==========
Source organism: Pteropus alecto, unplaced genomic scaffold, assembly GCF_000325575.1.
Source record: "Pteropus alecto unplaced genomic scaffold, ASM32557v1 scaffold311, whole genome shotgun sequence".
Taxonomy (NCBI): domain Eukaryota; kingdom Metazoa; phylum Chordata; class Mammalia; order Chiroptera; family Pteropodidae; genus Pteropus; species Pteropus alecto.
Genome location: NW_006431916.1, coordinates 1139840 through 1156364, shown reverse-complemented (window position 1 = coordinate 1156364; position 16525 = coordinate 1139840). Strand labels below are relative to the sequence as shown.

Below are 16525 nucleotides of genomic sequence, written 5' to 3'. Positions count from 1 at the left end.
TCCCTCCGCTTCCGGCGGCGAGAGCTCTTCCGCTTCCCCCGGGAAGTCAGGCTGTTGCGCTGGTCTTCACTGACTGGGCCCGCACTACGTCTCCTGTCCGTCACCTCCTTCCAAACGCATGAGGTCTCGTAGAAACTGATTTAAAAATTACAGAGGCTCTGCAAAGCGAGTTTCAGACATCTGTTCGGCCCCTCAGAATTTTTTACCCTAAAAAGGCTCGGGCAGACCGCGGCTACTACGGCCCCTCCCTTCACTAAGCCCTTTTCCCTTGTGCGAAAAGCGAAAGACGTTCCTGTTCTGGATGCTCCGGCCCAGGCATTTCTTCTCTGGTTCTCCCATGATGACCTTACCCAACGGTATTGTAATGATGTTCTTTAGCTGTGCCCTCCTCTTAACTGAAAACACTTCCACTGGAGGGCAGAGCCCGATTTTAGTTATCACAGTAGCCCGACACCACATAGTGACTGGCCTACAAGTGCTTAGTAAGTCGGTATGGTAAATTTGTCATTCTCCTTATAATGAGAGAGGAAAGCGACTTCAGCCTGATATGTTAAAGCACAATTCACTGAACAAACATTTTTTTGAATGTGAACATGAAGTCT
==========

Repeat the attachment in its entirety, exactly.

Source organism: Pteropus alecto, unplaced genomic scaffold, assembly GCF_000325575.1.
Source record: "Pteropus alecto unplaced genomic scaffold, ASM32557v1 scaffold311, whole genome shotgun sequence".
Taxonomy (NCBI): domain Eukaryota; kingdom Metazoa; phylum Chordata; class Mammalia; order Chiroptera; family Pteropodidae; genus Pteropus; species Pteropus alecto.
Genome location: NW_006431916.1, coordinates 1139840 through 1156364, shown reverse-complemented (window position 1 = coordinate 1156364; position 16525 = coordinate 1139840). Strand labels below are relative to the sequence as shown.

Below are 16525 nucleotides of genomic sequence, written 5' to 3'. Positions count from 1 at the left end.
TCCCTCCGCTTCCGGCGGCGAGAGCTCTTCCGCTTCCCCCGGGAAGTCAGGCTGTTGCGCTGGTCTTCACTGACTGGGCCCGCACTACGTCTCCTGTCCGTCACCTCCTTCCAAACGCATGAGGTCTCGTAGAAACTGATTTAAAAATTACAGAGGCTCTGCAAAGCGAGTTTCAGACATCTGTTCGGCCCCTCAGAATTTTTTACCCTAAAAAGGCTCGGGCAGACCGCGGCTACTACGGCCCCTCCCTTCACTAAGCCCTTTTCCCTTGTGCGAAAAGCGAAAGACGTTCCTGTTCTGGATGCTCCGGCCCAGGCATTTCTTCTCTGGTTCTCCCATGATGACCTTACCCAACGGTATTGTAATGATGTTCTTTAGCTGTGCCCTCCTCTTAACTGAAAACACTTCCACTGGAGGGCAGAGCCCGATTTTAGTTATCACAGTAGCCCGACACCACATAGTGACTGGCCTACAAGTGCTTAGTAAGTCGGTATGGTAAATTTGTCATTCTCCTTATAATGAGAGAGGAAAGCGACTTCAGCCTGATATGTTAAAGCACAATTCACTGAACAAACATTTTTTTGAATGTGAACATGAAGTCT